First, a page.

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Bertonatti v. State

Florida Court of Appeals, Third District

June 20, 2018

Carlos G. Bertonatti, Appellant,
v.
The State of Florida, Appellee.

         Not final until disposition of timely filed motion for rehearing.

          An Appeal under Florida Rule of Appellate Procedure 9.141(b)(2) from the Circuit Court for Miami-Dade County, Lower Tribunal No. 10-1742 Victoria Del Pino, Judge.

          Fischer Redavid PLLC, and Jordan Redavid, for appellant.

          Pamela Jo Bondi, Attorney General, and Nikole Hiciano, Assistant Attorney General, for appellee.

          Before ROTHENBERG, C.J., and SALTER and LUCK, JJ.

          ROTHENBERG, C.J.

         Carlos G. Bertonatti ("Bertonatti") appeals the trial court's order denying his motion to vacate his guilty plea to: (1) one count of manslaughter while driving under the influence and failing to render aid, a first degree felony; (2) two counts of resisting a law enforcement officer without violence, first degree misdemeanors; and (3) one count of fleeing or attempting to elude a law enforcement officer where lights and sirens had been activated, a third degree felony, which was filed pursuant to Florida Rule of Criminal Procedure 3.850 on the basis of ineffective assistance of trial counsel. Because we conclude that Bertonatti has failed to demonstrate a reasonable probability that, but for the claimed errors, he would not have pled guilty and would have insisted on going to trial, we affirm. See Grosvenor v. State, 874 So.2d 1176, 1181 (Fla. 2004).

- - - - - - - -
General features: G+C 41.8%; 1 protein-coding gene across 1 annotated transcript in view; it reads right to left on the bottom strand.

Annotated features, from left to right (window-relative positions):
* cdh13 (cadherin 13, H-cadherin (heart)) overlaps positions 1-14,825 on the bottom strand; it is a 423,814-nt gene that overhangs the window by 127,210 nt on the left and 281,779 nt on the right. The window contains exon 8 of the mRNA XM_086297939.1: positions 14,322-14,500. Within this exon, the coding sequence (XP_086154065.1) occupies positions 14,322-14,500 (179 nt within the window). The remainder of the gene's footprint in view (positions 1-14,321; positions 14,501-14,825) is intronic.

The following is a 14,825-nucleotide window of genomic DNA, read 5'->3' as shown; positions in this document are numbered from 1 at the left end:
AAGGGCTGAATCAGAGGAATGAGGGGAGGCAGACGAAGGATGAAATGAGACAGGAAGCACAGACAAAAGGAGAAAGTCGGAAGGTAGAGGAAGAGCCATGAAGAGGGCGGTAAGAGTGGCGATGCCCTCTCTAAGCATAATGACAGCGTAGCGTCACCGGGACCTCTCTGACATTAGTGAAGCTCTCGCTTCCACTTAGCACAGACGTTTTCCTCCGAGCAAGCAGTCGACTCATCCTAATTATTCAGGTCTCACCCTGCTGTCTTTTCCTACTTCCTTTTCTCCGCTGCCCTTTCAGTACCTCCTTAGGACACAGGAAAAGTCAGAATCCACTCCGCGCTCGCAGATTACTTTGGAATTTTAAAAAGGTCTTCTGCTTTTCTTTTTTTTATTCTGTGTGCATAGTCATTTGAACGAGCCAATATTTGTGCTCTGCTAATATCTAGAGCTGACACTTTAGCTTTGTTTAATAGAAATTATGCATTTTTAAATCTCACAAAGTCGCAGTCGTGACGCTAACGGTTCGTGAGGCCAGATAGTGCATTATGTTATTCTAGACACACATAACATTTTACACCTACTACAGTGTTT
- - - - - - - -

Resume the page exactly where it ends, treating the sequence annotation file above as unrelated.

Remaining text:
Summary of the Evidence

         At approximately 8:00 a.m., Bertonatti veered his vehicle into the bicycle lane on Bearcut Bridge; struck and killed a bicyclist, Christophe Lecanne; failed to stop or attempt to render aid to Mr. Lecanne; and subsequently fled from the police when they pursued and tried to stop him with lights and sirens activated. The evidence revealed that the impact to the bicycle and to Mr. Lecanne was "horrific." When Bertonatti's vehicle struck Mr. Lecanne's bicycle, Mr. Lecanne was ejected, and his airborne body struck Bertonatti's vehicle itself, bounced, and then impacted the vehicle again before finally being thrown to the pavement. The hood of Bertonatti's vehicle was damaged and the front windshield was shattered by the impact of Mr. Lecanne's body. Mr. Lecanne's bicycle, which became lodged under the grill of the vehicle, was dragged two-and-one-half miles, making what was described by the witnesses as an "ungodly, loud scraping metal sound." Witnesses also described Bertonatti's attempts to dislodge the bicycle by making zigzag maneuvers with his vehicle. Mr. Lecanne, who was being attended to by civilian witnesses, died on the scene from grievous wounds.